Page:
Achieving the impossible

They said it couldn’t be done. They said I was crazy. Which just made me want to do it even more.

A week ago I was in Hanoi at the northern-most end of Vietnam.

One week, 2500km, 3 tyres, 1 breakdown, 1 wheel alignment and many wonderful new friends later, I sit in my apartment in Saigon.

Mission accomplished.

Many people thought I was nuts. When I broke down on a dark, deserted back country road on the way to Khe Sanh and I was taken in for the night by a young guy named Trang to stay with his family, his father just laughed and laughed and shook his head as though my mission was the most insane thing he’d ever heard. Noone rides from Hanoi to Saigon. Noone in their right mind anyway.

One of the greatest moments was when I was pulling through an archway on the border between two provinces and they had a large police checkpoint there with a couple of serious-looking police officers standing in the road, waving people to the side with batons for spot checks. I cruised through at a little under the speed limit trying to look inconspicuous since I had no Vietnamese licence and my bike had no mirrors, and about 20 meters after I passed the nearest officer I heard a “Hoi !” from behind me and I groaned and looked back. To my surprise the police officer was grinning broadly and SALUTING ME !

Another time was coming down the steep mountains from Khe Sanh on the Ho Chi Minh Trail, when a lorry passed me and a guy leaned out the passenger side window so far I thought he was going to fall out. He whooped and hollered loudly and gave me a frantic thumbs up as if to say “Holy shit dude, you are a foreigner, riding the Ho Chi Minh Trail, on a motorbike, by yourself. That is the most epic thiing I’ve ever seen and you have my full appreciation and respect for doing that”.

One more was ats a petrol station near Binh Dan, about 220km from Saigon where I stopped for fuel just after dark and this old guy was sitting there chatting to the young guy manning the pump. He looked at me and tried to fumble out “Where are you going ?” I couldn’t understand him, but I knew what he was trying to ask. I said “Saign” and he gave me a big smile. Then I grinned and added “Hanoi … Saigon” pointing from behind me to in front of me. He literally staggered back a couple of steps and with the widest, most incredulous eyes you’ve ever seen, pointed to me, then my motorbike and said “Hanoi … Saigon ?!” and I just nodded and grinned at him. He put the back of his hand to his forehead and went “Whoooaah !” and then insisted on shaking my hand and then gave me a thumbs up and said “You number one ! Number one !” which was obviously his way of saying “Oh my god, you are a fucking legend. I cannot believe you just RODE from Hanoi. Epic man. Much respect”.

I’m by no means the first foreigner to do this trip, but most do it in company in case something goes wrong. I did it solo with just me and my motorbike. Even Top Gear had a support team when they did Vietnam and they didn’t do HALF as many kilometers as I did. I mean it wasn’t easy. Four times I had to push my motorbike due to flat (often burst) tyres or breakdowns. Fortunately there are very few places where the nearest mechanic is more than a km or two away, and I was lucky enough to not break down in any of the places in which I was in the middle of nowhere for hundreds of kilometers, so it was never a big problem. Sometimes it was the middle of the night, other times 5am in the morning after riding all night, but normally it was little more than a kilometer before I found a “xe may” (bike mechanic) who would leap to his feet and run out to help me bring it in and offer me a chair while he did whatever he had to do to get me on the road again.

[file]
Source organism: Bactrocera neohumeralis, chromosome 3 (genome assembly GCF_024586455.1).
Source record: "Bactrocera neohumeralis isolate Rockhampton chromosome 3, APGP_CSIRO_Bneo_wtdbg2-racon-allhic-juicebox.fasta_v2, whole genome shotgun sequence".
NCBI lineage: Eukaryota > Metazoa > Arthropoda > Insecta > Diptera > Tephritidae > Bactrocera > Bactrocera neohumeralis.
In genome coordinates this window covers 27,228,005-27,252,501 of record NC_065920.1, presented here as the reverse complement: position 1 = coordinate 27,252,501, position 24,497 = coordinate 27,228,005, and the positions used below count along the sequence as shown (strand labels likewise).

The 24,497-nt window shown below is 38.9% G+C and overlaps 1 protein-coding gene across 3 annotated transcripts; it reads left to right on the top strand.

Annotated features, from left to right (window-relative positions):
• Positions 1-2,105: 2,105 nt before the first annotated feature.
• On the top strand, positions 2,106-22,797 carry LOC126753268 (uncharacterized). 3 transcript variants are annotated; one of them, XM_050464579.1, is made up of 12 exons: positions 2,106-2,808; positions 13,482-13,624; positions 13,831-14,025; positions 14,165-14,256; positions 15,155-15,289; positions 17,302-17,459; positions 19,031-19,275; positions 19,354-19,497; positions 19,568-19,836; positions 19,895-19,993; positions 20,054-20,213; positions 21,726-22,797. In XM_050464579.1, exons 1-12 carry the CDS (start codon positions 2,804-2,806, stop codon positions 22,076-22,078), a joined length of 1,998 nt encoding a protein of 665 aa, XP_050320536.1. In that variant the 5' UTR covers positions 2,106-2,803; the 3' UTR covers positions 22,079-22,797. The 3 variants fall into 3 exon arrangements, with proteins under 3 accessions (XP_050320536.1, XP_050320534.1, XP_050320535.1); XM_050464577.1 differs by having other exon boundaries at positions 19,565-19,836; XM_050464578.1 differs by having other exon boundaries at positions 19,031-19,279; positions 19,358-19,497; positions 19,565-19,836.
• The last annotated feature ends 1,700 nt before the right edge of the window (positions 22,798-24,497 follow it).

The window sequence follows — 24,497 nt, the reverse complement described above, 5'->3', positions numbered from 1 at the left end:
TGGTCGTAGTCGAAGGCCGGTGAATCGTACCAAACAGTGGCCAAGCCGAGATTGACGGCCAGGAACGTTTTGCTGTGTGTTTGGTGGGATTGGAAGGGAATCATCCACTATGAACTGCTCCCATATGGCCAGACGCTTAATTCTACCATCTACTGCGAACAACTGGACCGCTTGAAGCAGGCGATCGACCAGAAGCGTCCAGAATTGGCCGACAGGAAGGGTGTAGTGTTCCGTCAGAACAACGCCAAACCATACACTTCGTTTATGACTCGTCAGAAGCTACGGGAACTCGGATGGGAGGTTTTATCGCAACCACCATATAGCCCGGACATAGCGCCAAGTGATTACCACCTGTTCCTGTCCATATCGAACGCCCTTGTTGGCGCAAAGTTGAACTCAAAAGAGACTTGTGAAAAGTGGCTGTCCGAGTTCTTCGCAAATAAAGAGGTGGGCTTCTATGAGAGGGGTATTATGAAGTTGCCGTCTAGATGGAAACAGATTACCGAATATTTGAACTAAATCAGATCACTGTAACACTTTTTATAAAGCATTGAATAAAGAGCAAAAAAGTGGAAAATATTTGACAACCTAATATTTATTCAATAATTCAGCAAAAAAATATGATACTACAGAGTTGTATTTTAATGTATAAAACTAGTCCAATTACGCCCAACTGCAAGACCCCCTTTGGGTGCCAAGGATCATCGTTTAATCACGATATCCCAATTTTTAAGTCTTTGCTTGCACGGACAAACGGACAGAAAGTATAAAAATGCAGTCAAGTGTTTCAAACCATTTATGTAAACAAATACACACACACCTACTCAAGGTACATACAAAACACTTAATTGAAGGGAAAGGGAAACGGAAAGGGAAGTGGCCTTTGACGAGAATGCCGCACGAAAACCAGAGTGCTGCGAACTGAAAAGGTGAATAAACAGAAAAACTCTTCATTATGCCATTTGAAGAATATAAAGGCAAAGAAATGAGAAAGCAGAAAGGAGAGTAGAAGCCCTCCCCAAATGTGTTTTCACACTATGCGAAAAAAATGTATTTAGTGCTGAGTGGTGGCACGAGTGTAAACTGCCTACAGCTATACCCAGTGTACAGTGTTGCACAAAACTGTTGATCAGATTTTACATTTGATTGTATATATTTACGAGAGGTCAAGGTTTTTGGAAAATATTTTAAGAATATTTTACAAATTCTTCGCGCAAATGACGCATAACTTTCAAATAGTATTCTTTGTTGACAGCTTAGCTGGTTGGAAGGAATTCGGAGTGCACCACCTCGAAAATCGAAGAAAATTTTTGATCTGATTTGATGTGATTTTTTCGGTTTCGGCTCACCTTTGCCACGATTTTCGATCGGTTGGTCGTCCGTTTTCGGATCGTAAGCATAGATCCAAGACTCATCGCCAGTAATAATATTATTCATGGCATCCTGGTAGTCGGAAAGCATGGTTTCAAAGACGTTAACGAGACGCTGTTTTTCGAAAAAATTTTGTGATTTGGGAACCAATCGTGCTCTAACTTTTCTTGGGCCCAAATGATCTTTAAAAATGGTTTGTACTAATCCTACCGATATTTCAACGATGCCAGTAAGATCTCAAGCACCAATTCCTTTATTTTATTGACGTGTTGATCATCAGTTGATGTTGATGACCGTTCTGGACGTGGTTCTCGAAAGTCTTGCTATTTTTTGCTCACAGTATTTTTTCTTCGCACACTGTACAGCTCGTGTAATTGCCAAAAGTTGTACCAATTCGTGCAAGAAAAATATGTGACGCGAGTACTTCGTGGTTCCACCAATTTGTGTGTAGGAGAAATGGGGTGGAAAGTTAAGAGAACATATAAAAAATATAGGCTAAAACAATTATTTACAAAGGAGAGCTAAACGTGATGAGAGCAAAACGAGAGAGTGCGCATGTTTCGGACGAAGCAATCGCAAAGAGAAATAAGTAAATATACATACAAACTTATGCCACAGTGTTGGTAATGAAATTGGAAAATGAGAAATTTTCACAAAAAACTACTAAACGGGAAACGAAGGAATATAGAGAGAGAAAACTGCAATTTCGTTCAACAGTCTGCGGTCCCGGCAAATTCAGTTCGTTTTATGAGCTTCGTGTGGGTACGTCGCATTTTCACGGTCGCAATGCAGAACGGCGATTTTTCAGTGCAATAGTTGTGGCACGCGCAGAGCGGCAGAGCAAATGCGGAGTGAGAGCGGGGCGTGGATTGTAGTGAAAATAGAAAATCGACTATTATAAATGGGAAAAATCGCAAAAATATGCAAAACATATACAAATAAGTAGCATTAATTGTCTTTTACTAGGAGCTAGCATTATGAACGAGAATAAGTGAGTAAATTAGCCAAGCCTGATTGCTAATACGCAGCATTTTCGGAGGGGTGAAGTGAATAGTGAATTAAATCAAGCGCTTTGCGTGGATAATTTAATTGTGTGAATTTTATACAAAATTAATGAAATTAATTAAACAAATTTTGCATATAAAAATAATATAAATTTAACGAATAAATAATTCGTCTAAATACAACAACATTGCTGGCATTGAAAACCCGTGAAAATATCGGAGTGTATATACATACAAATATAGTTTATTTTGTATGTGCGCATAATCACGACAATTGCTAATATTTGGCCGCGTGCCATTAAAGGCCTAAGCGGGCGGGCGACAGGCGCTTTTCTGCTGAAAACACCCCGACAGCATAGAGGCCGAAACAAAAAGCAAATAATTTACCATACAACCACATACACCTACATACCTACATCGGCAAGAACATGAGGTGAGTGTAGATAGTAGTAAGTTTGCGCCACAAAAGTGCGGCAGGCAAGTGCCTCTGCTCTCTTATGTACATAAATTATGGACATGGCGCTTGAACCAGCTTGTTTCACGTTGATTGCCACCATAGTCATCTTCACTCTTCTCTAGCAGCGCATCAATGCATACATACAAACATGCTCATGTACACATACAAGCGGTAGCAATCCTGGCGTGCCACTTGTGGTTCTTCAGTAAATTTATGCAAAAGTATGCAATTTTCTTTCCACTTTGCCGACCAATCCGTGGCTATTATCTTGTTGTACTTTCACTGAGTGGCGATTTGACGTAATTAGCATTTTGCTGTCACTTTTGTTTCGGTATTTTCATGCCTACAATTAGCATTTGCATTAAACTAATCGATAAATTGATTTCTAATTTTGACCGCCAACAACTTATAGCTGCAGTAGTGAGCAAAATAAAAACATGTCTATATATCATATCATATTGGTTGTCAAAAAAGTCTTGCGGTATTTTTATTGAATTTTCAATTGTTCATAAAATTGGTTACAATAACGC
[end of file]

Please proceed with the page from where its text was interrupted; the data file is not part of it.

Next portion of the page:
There are many stories to be told, and I will tell them when I have time. This trip was a whirlwind tour though and I mostly rode all night and slept all day in hotels (though sometimes I rode all day AND all night) so I literally did not check my email or write any blog posts the entire trip. I was just so buggered when I stopped that all I could do was fall down and sleep. I have blisters and boils on my ass from sitting on the back of my bike for as long as 18 hours a day, and my skin is peeling all over from the times when I rode in the sun and had not yet managed to purchase kem chong trang (sunscreen).

So right now, all I want to do is sleep. For days possibly. Now that I’m home I can relax. I set out with the crazy goal of riding the length and breadth of Vietnam in under a week, and despite some minor set-backs and bike problems, I achieved it. On my own. With no help from anyone other than the odd bed from a kind stranger or some cheap labour from a mechanic.

Even the Vietnamese do not ride from one end of their country to the other on a little motorbike. But I did it. Through the most accident-prone country on Earth, and returned home with nary a scratch on me and very little to tell in the way of set-backs. It wasn’t like some bad things didn’t happen. I had my tablet stolen from a hotel in Hanoi, and I somehow managed to lose my phone on a back road at midnight near Da Nang, making it an expensive mission. But relatively speaking, I am just amazed that I made it home in one piece with few problems considering six months ago I had never before riden a motorbike whatsoever. Yet this week, I rode two and a half thousand kilometers across some of the most dangerous and beautiful roads in the world.

I’m quite proud of that. Wouldn’t you be ?

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